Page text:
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updated: 7/5/2012 2:12 PM

Time for Illinois anglers to launch a revolt

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  • Mike Jackson longs for the days when Lake Michigan didn't have any limits on when local anglers could go after perch. He misses those days when adults weren't banned from fishing for perch in July. And he's calling for the state to end that ban.

      Mike Jackson longs for the days when Lake Michigan didn't have any limits on when local anglers could go after perch. He misses those days when adults weren't banned from fishing for perch in July. And he's calling for the state to end that ban.
    Daily Herald file photo/2006

 
 

I recently had a long meeting with a half-dozen concerned local fishermen.

"Are you going to take a stand, or just sit back and write fluffy columns," one guy asked in a loud voice?

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I accepted his challenge and subsequently and sat down at the keyboard to let you know how I really feel about the state of affairs in Illinois, as well as my opinion about the Illinois Department of Natural Resources.

I believe DNR director Mark Miller is a good man, but it's my opinion he lacks the political backbone needed to ward off evil spirits generated by the state legislature.

There was a time in the DNR when the fisheries division was staffed by some sharp people. Of course, when former Gov. Rod Blagojevich came to power those in fisheries and other departments chose to take early retirement after seeing the handwriting on the walls.

And so we sit in our homes in July and wonder why we allowed things to get to this point in our state.

Perch fishing in Illinois' waters of Lake Michigan is off limits to everyone except children during the month of July.

The closure came about following long negotiations between former DNR director Brent Manning and key state lawmakers. Manning had outlawed commercial perching because of over harvesting and poaching.

Some state lawmakers bristled at his executive action, but Manning, knowing his way around the political table, was able to help certain pols calm their inner beast while also wiping the drool from their hungry, pouting lips.

Because Manning outlawed commercial perching, some political insiders demanded quid-pro-quo. And so it came to pass that July was the month that was shoved down our throats as a no-perch-for-you (and me) time.

And then some DNR biologists jumped into the foray by telling us more tales, claiming there wasn't enough forage for the young-of-the-year perch, so our bag limit was greatly reduced. And yes, we were left holding the legislature's bag of mistakes. The biologists held some dog and pony shows loaded with slides, data, and history about Lake Michigan perch. They told us their tale of woe, and the fishing public took it like a good soldier.

It's time Mark Miller used his power to reverse the July closure. It's time the legislature stopped punishing the IDNR, and it's time all of us stand up and the power brokers in Springfield know their days at the public trough are coming to an end.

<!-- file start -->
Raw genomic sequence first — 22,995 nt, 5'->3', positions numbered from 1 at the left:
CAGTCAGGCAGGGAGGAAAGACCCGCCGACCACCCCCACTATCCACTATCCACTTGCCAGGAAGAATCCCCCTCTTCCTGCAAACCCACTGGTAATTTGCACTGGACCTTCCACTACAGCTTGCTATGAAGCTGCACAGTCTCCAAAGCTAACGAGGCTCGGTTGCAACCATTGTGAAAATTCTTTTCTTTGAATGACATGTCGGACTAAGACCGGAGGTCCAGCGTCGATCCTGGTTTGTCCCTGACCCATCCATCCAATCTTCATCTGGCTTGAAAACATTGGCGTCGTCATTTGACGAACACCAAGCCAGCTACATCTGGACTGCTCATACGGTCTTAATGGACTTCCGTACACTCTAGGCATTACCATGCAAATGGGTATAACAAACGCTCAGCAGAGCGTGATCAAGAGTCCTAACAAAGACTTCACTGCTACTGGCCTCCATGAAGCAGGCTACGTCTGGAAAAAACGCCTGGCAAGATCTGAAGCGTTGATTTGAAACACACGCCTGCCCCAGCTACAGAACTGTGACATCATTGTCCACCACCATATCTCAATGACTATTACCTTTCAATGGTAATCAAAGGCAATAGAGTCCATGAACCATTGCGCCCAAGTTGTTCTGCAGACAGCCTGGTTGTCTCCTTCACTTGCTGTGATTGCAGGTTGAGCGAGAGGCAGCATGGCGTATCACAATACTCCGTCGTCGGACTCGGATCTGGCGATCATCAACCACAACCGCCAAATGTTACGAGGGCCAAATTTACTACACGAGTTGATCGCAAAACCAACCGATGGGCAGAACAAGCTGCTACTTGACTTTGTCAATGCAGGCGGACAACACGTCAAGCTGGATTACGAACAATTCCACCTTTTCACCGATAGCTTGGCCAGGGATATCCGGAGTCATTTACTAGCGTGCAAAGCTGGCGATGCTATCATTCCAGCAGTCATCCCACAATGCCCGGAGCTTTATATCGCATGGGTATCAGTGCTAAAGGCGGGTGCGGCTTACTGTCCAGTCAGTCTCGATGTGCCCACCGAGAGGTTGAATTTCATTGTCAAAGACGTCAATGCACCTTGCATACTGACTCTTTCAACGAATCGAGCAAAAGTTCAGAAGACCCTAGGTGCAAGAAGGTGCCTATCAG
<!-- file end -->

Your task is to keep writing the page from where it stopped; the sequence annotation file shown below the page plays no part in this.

If it wasn't for the monster energy put forth by the Illinois Musky Alliance, working hand-in-hand with some sharp DNR biologists, we wouldn't have the excellent muskie situation many enjoy.

The scenario is so good that I have seen southern and central Wisconsin muskie hunters ply our waters long before the Wisconsin season opens.

Lake Michigan perch fishing is as traditional as a political payoff in this state, only there aren't any dollars being slipped under a table.

Lake Michigan perching was the main driving force for neighbors to come together to sup during a traditional Friday fish fry while tossing a few back to help celebrate life in the city.

Even though Chicago's neighborhoods have grown more violent, generations of perch anglers still crave the excitement of their catches while sitting on a bucket at their lakefront hot spot.

For years I have howled about the way state lawmakers had forsaken Illinois fishing and hunting, unlike Wisconsin where they've created a moneymaking industry and their leaders get smiles and attaboys.

I've offered my opinion in the past regarding how our lawmakers failed to open their eyes and ears to the huge cash potential that could be garnered just by telling the world how good things are out in the wild that exists beyond the Mag Mile. Instead, we've ended up like other states with broken piggy banks and stacks of unpaid bills.

So now I'm pleading with DNR director Mark Miller to return us to those wonderful days of yesteryear and give us back the joys of what many loved and cherished.

Please allow us to take our loved ones back to the Horseshoe so we could re-create those memorable times, fishing for perch in July and eating lakefront hot dogs slathered with that wonderful, spicy, brown mustard.

Your turn:

If you have a view on this issue, you can contact state legislators at www.ilga.gov, and get contact information for the IDNR at www.dnr.illinois.gov, or go online at dailyherald.com to share your comments on this column.

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